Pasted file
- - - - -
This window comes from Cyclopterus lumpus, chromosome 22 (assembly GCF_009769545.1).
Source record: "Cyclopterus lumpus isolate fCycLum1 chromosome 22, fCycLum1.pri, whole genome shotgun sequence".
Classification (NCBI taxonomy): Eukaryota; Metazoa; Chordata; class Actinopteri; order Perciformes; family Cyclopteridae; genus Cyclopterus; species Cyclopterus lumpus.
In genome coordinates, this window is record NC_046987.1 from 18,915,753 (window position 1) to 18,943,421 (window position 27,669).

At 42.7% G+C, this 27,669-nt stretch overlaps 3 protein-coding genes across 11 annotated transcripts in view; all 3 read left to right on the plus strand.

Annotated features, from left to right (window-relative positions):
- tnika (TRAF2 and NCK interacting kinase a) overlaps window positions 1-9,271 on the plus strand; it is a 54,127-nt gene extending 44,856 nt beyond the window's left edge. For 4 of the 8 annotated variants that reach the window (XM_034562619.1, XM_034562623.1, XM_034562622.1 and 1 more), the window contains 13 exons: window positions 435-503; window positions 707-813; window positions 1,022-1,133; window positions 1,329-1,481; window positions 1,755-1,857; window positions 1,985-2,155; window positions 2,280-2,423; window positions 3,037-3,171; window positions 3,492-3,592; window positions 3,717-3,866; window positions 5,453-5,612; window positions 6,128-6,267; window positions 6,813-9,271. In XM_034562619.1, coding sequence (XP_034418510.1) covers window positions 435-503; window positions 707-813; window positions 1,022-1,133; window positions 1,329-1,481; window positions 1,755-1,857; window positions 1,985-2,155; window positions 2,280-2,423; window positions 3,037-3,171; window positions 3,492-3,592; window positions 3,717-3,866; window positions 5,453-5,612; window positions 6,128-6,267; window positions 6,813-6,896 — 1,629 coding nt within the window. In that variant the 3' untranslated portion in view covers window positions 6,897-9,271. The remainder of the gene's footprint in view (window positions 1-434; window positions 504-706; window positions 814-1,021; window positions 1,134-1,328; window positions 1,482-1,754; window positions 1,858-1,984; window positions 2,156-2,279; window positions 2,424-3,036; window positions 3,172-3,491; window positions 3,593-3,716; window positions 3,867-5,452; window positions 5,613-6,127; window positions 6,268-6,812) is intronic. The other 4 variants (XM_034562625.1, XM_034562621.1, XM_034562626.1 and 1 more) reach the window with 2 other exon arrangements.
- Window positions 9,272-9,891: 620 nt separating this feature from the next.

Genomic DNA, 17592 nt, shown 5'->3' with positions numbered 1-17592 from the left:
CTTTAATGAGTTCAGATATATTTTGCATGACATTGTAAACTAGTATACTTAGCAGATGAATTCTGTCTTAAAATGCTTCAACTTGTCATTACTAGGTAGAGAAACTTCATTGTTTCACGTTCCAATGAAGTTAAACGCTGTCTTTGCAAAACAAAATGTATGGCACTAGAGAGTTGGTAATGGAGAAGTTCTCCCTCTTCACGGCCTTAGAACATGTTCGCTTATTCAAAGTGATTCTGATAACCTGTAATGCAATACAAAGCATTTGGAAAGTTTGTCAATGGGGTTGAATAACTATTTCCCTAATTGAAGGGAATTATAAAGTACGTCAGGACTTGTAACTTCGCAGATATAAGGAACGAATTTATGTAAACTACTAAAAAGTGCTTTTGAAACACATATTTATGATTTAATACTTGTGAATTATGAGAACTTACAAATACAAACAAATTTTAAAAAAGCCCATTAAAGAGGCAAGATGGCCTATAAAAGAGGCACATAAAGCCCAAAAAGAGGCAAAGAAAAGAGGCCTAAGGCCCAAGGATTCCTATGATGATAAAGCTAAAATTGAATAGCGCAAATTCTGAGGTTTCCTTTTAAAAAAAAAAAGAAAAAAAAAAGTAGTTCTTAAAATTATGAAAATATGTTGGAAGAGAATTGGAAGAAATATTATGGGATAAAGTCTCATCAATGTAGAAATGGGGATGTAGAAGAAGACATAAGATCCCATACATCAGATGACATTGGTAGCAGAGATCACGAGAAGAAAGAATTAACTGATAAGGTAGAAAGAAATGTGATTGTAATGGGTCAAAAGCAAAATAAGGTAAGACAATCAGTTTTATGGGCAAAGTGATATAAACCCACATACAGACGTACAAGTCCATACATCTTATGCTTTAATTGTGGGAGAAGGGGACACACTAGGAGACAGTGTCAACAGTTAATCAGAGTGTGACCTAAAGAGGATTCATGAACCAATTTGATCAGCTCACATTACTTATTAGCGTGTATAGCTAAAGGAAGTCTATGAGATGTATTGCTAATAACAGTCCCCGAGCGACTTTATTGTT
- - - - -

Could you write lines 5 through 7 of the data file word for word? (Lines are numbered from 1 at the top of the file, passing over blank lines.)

At 42.7% G+C, this 27,669-nt stretch overlaps 3 protein-coding genes across 11 annotated transcripts in view; all 3 read left to right on the plus strand.

Annotated features, from left to right (window-relative positions):
- tnika (TRAF2 and NCK interacting kinase a) overlaps window positions 1-9,271 on the plus strand; it is a 54,127-nt gene extending 44,856 nt beyond the window's left edge. For 4 of the 8 annotated variants that reach the window (XM_034562619.1, XM_034562623.1, XM_034562622.1 and 1 more), the window contains 13 exons: window positions 435-503; window positions 707-813; window positions 1,022-1,133; window positions 1,329-1,481; window positions 1,755-1,857; window positions 1,985-2,155; window positions 2,280-2,423; window positions 3,037-3,171; window positions 3,492-3,592; window positions 3,717-3,866; window positions 5,453-5,612; window positions 6,128-6,267; window positions 6,813-9,271. In XM_034562619.1, coding sequence (XP_034418510.1) covers window positions 435-503; window positions 707-813; window positions 1,022-1,133; window positions 1,329-1,481; window positions 1,755-1,857; window positions 1,985-2,155; window positions 2,280-2,423; window positions 3,037-3,171; window positions 3,492-3,592; window positions 3,717-3,866; window positions 5,453-5,612; window positions 6,128-6,267; window positions 6,813-6,896 — 1,629 coding nt within the window. In that variant the 3' untranslated portion in view covers window positions 6,897-9,271. The remainder of the gene's footprint in view (window positions 1-434; window positions 504-706; window positions 814-1,021; window positions 1,134-1,328; window positions 1,482-1,754; window positions 1,858-1,984; window positions 2,156-2,279; window positions 2,424-3,036; window positions 3,172-3,491; window positions 3,593-3,716; window positions 3,867-5,452; window positions 5,613-6,127; window positions 6,268-6,812) is intronic. The other 4 variants (XM_034562625.1, XM_034562621.1, XM_034562626.1 and 1 more) reach the window with 2 other exon arrangements.